A recently published paper in the Journal of Cognitive Neuroscience titled Neural and Behavioral Evidence for Vibrotactile Beat Perception and Bimodal Enhancement by Sean Gilmore and Dr Frank Russo of Ryerson University used SUBPAC to look at how tactile stimulus can improve “beat perception” or the ability to perceive temporal regularity in musical rhythm. “The ability to synchronize movements to a rhythmic stimulus, referred to as sensorimotor synchronization (SMS), is a behavioral measure of beat perception. Although SMS is generally superior when rhythms are presented in the auditory modality, recent research has demonstrated near-equivalent SMS for vibrotactile presentations of isochronous rhythms.” The study also took EEG measurements to study how each modality affects neural entrainment to a target frequency.
“It turns out that the brain does a good job of tracking beats through vibration and that we may be able to enhance beat perception by combining vibrotactile + audio” says Dr Frank Russo.
The study consisted of three types of stimulation: auditory, vibrotactile, and bimodal (both at the same time). “In the auditory condition, stimuli were presented using 3M E-A-RTONE 3A insert earphones, a piezoelectric earphone that minimizes interference with EEG signals. In the vibrotactile condition, rhythms were presented using the SUBPAC S2, a backpack containing a matrix of vocal coils that cover the entire thoracic region.” In the bimodal condition both auditory and vibrotactile stimuli were applied.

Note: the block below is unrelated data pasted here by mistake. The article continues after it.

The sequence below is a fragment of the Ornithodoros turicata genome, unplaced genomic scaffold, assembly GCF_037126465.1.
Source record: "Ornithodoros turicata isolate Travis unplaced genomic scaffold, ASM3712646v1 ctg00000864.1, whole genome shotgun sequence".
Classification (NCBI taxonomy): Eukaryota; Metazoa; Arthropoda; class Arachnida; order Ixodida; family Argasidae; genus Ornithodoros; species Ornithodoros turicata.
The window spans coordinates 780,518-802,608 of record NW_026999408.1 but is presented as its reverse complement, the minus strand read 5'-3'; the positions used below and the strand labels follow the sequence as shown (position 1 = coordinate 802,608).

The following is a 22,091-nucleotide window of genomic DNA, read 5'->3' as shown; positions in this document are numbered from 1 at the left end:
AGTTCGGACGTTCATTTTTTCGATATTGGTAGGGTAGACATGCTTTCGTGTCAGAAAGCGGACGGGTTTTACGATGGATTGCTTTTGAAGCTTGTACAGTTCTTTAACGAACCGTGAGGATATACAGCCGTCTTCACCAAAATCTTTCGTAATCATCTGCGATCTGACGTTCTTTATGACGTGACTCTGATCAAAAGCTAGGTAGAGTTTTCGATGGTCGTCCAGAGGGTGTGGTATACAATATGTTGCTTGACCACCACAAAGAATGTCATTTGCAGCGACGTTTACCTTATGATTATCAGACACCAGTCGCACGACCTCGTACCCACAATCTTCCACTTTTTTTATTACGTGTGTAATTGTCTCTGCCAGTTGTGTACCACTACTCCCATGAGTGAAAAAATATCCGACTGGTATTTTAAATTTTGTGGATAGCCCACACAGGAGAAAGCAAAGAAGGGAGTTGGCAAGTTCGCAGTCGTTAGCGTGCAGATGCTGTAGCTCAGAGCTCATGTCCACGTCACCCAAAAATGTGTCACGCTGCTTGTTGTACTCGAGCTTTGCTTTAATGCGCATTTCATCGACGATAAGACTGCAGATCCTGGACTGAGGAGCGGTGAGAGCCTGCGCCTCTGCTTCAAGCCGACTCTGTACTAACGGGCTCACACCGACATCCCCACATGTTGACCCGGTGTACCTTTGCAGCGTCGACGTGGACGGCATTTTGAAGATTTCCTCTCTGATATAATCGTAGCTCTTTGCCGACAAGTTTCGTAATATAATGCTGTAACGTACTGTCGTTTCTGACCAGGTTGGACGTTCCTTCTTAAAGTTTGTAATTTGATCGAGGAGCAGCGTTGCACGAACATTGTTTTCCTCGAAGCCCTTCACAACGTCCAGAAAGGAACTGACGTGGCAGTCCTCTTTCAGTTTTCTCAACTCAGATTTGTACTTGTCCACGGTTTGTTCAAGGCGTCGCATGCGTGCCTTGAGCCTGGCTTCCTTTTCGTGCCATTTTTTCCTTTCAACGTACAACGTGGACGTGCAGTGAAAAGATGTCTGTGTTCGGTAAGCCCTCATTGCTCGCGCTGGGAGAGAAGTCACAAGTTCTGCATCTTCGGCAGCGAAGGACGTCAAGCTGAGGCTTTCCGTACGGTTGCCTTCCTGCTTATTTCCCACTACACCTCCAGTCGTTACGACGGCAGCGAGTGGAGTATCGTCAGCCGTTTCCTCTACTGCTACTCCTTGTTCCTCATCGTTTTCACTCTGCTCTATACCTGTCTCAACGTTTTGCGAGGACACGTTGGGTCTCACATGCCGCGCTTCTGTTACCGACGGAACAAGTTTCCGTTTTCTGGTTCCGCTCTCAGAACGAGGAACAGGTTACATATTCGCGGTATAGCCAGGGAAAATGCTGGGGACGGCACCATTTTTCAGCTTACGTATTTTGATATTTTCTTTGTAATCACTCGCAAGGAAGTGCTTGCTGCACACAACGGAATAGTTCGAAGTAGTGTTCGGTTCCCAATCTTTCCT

While the EEG results only show a statistically significant change in mean entrainment at 2.5hz between auditory and bimodal stimulation, there was an observed systematic increase in entrainment across all target frequencies under the bimodal condition:
“Overall, these findings support the idea of an auditory advantage underpinned by auditory–motor connectivity as well as the notion that vibrotactile presentations of rhythm are fully capable of supporting beat perception. Our exploratory analysis of neural entrainment in harmonic frequencies is also suggestive of a bimodal advantage.” (Gilmore & Russo, 2021).